I got in just in time today to discover that the Los Angeles Times continues to be a paper where top editors don't last very long anymore. Russ Stanton, who had been the paper's editor since 2007, "will step down," according to the LAT's own story. His successor is Davan Maharaj, currently the managing editor, who's been with the paper for 22 years.
Maharaj is the LAT's 15th editor but its fourth since 2005. What's been abbreviating the tenure of the paper's top editors? Problems with Tribune Company management. In 2005, confronted with cost-cutting demands, former Baltimore Sun editor John Carroll left, later to resurface at Harvard's Kennedy School.
Next up, former New York Timesman Dean Baquet — a Carroll hire — had a famous and by some accounts heroic standoff with Tribune over newsroom cuts. He went down and his by-then sympathetic publisher, Jeffrey Johnson, went with him. Baquet is now back at the New York Times.
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Apple CEO Steve Jobs (right) looks at a display of the new MacBook Air during an Apple special event at the company's headquarters on Oct. 20, 2010 in Cupertino, Calif.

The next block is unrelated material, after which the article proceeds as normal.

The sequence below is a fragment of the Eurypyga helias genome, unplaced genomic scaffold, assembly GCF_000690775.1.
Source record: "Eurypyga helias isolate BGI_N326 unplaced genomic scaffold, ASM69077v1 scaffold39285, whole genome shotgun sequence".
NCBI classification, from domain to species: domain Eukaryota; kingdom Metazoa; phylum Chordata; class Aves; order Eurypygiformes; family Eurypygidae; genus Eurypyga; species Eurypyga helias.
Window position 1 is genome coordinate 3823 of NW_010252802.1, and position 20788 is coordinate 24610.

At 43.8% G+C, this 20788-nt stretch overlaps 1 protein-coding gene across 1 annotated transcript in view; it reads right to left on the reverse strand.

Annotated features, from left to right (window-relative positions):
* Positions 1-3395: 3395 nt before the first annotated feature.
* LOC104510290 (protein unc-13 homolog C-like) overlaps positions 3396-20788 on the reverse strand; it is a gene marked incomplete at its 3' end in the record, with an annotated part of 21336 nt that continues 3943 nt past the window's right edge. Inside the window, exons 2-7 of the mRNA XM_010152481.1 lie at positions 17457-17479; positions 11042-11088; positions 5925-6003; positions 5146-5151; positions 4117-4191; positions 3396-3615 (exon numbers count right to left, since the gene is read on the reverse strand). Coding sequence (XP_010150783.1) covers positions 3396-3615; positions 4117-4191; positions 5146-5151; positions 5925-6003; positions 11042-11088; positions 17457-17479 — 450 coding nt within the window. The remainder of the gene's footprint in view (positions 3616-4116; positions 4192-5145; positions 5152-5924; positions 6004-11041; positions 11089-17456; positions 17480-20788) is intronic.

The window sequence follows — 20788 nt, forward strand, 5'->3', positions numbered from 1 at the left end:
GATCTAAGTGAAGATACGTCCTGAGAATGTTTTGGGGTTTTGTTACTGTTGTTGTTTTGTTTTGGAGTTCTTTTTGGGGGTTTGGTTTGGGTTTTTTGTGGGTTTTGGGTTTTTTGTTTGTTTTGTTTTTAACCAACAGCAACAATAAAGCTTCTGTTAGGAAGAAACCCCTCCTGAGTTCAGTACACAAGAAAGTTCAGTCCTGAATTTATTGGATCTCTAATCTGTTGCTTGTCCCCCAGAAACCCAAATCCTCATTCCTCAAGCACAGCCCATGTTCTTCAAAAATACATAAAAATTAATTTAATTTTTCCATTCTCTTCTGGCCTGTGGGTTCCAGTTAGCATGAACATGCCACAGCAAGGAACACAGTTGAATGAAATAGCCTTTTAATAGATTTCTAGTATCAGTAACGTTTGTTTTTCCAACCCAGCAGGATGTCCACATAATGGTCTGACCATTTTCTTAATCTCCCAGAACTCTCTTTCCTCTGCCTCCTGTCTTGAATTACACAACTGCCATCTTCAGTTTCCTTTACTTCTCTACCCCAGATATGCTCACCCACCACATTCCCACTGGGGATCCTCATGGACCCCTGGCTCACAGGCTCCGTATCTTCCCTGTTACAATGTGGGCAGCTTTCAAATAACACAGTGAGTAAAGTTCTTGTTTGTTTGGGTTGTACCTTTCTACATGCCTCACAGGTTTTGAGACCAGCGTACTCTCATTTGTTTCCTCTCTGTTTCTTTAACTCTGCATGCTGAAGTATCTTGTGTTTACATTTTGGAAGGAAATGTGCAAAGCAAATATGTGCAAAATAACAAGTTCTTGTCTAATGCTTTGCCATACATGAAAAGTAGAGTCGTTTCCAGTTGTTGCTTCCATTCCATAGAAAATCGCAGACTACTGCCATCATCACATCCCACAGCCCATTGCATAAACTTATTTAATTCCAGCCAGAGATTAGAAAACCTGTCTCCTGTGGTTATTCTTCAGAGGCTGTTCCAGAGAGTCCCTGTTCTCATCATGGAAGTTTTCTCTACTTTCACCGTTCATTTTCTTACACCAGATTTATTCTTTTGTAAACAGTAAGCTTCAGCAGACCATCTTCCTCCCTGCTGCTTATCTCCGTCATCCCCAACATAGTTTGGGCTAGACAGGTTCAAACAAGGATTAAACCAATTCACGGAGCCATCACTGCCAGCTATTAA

[JP Morgan analyst Mark] Moskowitz said that ultrabooks continue to be highly discretionary devices and that pricing for rival offerings must fall below $800 before posing a real threat to the MacBook Air. And beyond price, he said, other devices simply don't look as good or offer as much.
"In our view, Apple's first mover advantage and optimized feature set and form factor command a higher price that early adopters, productivity users, and Apple enthusiasts are willing to absorb," he said. "In contrast, we think that the first round of ultrabook offerings lacks the right blend of features and attractive price points to grab market share from Apple."
The MacBook Air costs $999 to $1,599.
I've been using a MacBook Air for several months now and it's indeed a superb piece of technology. I'm not sure how anyone could beat it going toe-to-toe. That "below $800" projection for the future competition is notable. It would have to be well under $800!